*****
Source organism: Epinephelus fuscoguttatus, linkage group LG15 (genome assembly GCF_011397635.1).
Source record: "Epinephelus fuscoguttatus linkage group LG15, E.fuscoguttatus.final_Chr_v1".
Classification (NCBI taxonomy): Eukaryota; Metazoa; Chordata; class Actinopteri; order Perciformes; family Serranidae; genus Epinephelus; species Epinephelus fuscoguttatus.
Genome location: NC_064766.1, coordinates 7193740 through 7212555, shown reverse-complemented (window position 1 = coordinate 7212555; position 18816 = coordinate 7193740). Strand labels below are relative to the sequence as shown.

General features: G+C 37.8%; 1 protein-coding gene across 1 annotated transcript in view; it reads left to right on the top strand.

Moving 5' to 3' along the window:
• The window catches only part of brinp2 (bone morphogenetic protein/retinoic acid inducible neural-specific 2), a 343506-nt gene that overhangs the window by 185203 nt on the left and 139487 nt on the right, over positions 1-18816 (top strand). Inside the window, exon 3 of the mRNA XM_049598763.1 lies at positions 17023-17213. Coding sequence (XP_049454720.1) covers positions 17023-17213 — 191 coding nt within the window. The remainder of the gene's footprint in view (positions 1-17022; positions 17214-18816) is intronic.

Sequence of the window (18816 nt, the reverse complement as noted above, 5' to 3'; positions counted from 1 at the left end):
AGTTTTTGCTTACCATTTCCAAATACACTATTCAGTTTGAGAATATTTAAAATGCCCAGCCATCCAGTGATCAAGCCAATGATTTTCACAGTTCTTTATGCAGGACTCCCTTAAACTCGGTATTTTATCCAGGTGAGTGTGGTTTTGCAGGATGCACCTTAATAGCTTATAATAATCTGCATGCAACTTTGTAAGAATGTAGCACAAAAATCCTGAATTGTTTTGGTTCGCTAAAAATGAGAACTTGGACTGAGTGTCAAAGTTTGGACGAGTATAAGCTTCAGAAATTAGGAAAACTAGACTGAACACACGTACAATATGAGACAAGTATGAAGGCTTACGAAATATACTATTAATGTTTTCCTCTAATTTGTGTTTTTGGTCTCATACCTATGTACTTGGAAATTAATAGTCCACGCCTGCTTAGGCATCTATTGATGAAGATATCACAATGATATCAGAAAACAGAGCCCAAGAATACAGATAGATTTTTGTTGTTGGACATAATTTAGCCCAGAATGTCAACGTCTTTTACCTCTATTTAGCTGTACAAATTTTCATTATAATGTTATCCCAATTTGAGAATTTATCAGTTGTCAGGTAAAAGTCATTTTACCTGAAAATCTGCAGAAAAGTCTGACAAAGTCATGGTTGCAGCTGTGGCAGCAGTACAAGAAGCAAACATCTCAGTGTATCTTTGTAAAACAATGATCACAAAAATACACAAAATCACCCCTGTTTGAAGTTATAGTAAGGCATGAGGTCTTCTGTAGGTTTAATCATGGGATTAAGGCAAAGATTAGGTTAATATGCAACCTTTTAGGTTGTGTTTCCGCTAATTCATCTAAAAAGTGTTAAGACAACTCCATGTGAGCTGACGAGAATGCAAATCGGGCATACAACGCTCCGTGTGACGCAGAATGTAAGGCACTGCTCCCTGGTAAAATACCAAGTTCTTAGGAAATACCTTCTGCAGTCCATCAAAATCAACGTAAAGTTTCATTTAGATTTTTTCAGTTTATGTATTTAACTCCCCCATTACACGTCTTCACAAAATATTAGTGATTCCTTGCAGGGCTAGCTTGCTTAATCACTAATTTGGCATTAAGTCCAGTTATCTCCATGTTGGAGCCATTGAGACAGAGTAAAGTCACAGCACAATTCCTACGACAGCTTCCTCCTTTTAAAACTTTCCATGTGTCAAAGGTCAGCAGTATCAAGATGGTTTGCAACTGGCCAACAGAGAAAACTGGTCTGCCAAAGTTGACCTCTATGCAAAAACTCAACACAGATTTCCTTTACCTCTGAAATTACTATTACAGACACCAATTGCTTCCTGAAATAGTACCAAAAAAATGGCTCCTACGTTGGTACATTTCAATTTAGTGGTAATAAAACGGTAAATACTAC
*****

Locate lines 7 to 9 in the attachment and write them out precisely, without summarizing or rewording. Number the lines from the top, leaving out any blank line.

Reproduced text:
• The window catches only part of brinp2 (bone morphogenetic protein/retinoic acid inducible neural-specific 2), a 343506-nt gene that overhangs the window by 185203 nt on the left and 139487 nt on the right, over positions 1-18816 (top strand). Inside the window, exon 3 of the mRNA XM_049598763.1 lies at positions 17023-17213. Coding sequence (XP_049454720.1) covers positions 17023-17213 — 191 coding nt within the window. The remainder of the gene's footprint in view (positions 1-17022; positions 17214-18816) is intronic.

Sequence of the window (18816 nt, the reverse complement as noted above, 5' to 3'; positions counted from 1 at the left end):
AGTTTTTGCTTACCATTTCCAAATACACTATTCAGTTTGAGAATATTTAAAATGCCCAGCCATCCAGTGATCAAGCCAATGATTTTCACAGTTCTTTATGCAGGACTCCCTTAAACTCGGTATTTTATCCAGGTGAGTGTGGTTTTGCAGGATGCACCTTAATAGCTTATAATAATCTGCATGCAACTTTGTAAGAATGTAGCACAAAAATCCTGAATTGTTTTGGTTCGCTAAAAATGAGAACTTGGACTGAGTGTCAAAGTTTGGACGAGTATAAGCTTCAGAAATTAGGAAAACTAGACTGAACACACGTACAATATGAGACAAGTATGAAGGCTTACGAAATATACTATTAATGTTTTCCTCTAATTTGTGTTTTTGGTCTCATACCTATGTACTTGGAAATTAATAGTCCACGCCTGCTTAGGCATCTATTGATGAAGATATCACAATGATATCAGAAAACAGAGCCCAAGAATACAGATAGATTTTTGTTGTTGGACATAATTTAGCCCAGAATGTCAACGTCTTTTACCTCTATTTAGCTGTACAAATTTTCATTATAATGTTATCCCAATTTGAGAATTTATCAGTTGTCAGGTAAAAGTCATTTTACCTGAAAATCTGCAGAAAAGTCTGACAAAGTCATGGTTGCAGCTGTGGCAGCAGTACAAGAAGCAAACATCTCAGTGTATCTTTGTAAAACAATGATCACAAAAATACACAAAATCACCCCTGTTTGAAGTTATAGTAAGGCATGAGGTCTTCTGTAGGTTTAATCATGGGATTAAGGCAAAGATTAGGTTAATATGCAACCTTTTAGGTTGTGTTTCCGCTAATTCATCTAAAAAGTGTTAAGACAACTCCATGTGAGCTGACGAGAATGCAAATCGGGCATACAACGCTCCGTGTGACGCAGAATGTAAGGCACTGCTCCCTGGTAAAATACCAAGTTCTTAGGAAATACCTTCTGCAGTCCATCAAAATCAACGTAAAGTTTCATTTAGATTTTTTCAGTTTATGTATTTAACTCCCCCATTACACGTCTTCACAAAATATTAGTGATTCCTTGCAGGGCTAGCTTGCTTAATCACTAATTTGGCATTAAGTCCAGTTATCTCCATGTTGGAGCCATTGAGACAGAGTAAAGTCACAGCACAATTCCTACGACAGCTTCCTCCTTTTAAAACTTTCCATGTGTCAAAGGTCAGCAGTATCAAGATGGTTTGCAACTGGCCAACAGAGAAAACTGGTCTGCCAAAGTTGACCTCTATGCAAAAACTCAACACAGATTTCCTTTACCTCTGAAATTACTATTACAGACACCAATTGCTTCCTGAAATAGTACCAAAAAAATGGCTCCTACGTTGGTACATTTCAATTTAGTGGTAATAAAACGGTAAATACTAC